—a poem by Ellen Bass

The god of atheists won't burn you at the stake
or pry off your fingernails. Nor will it make you
bow or beg, rake your skin with thorns,
or buy gold leaf and stained-glass windows.
It won't insist you fast or twist
the shape of your sexual hunger.
There are no wars fought for it, no women stoned for it.
You don't have to veil your face for it
or bloody your knees.
You don't have to sing.

The plums that bloom extravagantly,
the dolphins that stitch sky to sea,
each pebble and fern, pond and fish
are yours whether or not you believe.

When fog is ripped away
just as a rust red thumb slides across the moon,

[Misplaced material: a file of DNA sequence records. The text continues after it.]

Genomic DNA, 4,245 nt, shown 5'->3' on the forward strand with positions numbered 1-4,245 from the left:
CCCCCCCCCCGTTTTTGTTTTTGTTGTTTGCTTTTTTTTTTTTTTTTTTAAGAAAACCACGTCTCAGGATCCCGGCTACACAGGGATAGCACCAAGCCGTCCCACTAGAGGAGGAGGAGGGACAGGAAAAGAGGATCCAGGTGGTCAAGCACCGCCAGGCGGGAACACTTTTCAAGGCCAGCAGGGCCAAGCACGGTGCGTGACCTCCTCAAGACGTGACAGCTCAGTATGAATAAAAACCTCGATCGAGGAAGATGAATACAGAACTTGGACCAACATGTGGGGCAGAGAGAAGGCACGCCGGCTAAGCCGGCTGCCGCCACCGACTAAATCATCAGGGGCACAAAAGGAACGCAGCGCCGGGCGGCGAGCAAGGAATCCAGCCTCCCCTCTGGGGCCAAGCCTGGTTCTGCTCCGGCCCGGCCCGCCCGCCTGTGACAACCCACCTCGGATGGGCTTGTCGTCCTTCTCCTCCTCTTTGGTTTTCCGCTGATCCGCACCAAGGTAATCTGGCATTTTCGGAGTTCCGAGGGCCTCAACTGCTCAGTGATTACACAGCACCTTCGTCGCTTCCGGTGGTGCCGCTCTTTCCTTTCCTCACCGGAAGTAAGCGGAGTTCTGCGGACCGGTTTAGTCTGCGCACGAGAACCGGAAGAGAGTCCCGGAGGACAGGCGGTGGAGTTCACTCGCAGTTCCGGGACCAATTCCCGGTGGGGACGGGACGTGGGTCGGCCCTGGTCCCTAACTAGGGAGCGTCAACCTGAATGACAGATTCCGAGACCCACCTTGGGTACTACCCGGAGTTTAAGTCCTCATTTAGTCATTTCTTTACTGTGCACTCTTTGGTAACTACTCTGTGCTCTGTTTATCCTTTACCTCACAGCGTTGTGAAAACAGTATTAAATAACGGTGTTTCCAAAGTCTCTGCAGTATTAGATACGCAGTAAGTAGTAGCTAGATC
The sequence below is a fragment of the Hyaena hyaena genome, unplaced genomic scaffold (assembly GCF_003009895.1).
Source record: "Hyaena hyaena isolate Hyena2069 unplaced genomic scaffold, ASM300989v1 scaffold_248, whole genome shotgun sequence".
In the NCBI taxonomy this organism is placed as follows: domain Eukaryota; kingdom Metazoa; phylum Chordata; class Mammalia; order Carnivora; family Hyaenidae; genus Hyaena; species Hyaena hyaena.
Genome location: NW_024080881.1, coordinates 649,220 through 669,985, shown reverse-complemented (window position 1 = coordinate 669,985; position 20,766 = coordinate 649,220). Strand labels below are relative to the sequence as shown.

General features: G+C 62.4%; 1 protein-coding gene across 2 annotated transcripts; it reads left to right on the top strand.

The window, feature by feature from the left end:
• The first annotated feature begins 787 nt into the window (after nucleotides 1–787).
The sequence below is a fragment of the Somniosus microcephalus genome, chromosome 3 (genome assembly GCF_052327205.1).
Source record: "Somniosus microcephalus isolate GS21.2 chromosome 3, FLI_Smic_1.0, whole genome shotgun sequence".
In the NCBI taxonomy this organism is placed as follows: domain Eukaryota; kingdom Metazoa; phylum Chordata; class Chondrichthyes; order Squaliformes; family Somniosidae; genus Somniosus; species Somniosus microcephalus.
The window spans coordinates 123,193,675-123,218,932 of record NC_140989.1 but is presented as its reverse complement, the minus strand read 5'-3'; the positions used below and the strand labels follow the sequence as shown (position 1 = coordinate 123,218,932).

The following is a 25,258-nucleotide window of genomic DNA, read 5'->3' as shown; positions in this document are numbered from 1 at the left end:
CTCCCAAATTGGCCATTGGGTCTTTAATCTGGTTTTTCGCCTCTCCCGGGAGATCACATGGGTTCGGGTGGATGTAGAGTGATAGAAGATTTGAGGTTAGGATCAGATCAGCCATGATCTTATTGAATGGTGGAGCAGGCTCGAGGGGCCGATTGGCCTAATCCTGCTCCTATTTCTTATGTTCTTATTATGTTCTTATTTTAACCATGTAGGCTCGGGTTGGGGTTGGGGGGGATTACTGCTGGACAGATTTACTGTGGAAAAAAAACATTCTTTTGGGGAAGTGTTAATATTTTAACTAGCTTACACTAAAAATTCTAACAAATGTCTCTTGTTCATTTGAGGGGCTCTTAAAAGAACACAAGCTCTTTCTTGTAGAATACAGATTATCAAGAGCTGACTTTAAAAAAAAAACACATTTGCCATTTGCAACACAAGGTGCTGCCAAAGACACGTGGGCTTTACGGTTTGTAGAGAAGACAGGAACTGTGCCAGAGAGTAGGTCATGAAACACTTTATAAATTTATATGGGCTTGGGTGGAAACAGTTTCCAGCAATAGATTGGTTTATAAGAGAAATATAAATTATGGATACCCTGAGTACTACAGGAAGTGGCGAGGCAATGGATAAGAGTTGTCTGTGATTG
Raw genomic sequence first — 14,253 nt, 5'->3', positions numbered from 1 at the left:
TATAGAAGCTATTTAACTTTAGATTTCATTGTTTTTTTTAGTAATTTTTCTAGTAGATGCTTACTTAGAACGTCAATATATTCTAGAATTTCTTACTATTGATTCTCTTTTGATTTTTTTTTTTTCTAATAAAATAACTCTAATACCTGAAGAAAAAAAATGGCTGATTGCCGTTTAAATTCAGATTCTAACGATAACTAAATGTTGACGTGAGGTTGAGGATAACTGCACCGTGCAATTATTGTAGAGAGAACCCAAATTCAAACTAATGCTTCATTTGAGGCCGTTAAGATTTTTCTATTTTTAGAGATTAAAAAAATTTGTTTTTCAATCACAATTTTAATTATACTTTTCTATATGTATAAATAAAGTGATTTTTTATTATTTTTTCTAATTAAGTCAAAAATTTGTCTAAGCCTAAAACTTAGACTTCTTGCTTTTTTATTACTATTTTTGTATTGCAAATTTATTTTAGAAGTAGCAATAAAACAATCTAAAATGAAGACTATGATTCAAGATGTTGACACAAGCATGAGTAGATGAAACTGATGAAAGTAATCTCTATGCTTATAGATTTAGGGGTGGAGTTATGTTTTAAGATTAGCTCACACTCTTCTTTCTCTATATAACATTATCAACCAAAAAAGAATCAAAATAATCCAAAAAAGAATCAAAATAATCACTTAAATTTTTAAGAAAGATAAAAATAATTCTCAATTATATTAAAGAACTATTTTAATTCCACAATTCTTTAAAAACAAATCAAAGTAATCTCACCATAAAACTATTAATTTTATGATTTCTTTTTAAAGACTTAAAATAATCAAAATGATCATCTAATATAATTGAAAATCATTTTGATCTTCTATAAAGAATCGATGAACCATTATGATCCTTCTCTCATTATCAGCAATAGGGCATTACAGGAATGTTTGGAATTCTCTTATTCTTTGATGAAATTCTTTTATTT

the god of atheists isn't rewarding you
for waking up in the middle of the night
and shivering barefoot in the field.

This god is not moved by the musk
of incense or bowls of oranges,
the mask brushed with cochineal,
polished rib of the lion.
Eat the macerated leaves
of the sacred plant. Dance
till the stars blur to a spangly river.
Rain, if it comes, will come.
This god loves the virus as much as the child.

* "Ode to the God of Atheists" was originally published by The Sun.

Ellen Bass's poetry books include The Human Line (Copper Canyon Press), named a Notable Book of 2007 by the San Francisco Chronicle and Mules of Love (BOA, 2002), which won the Lambda Literary Award. Her poems have been published in The Atlantic Monthly, The Kenyon Review, American Poetry Review and many other journals. Her non-fiction books include The Courage to Heal and Free Your Mind. She teaches in the MFA program at Pacific University and at conferences and retreats nationally and internationally. (http://www.ellenbass.com/)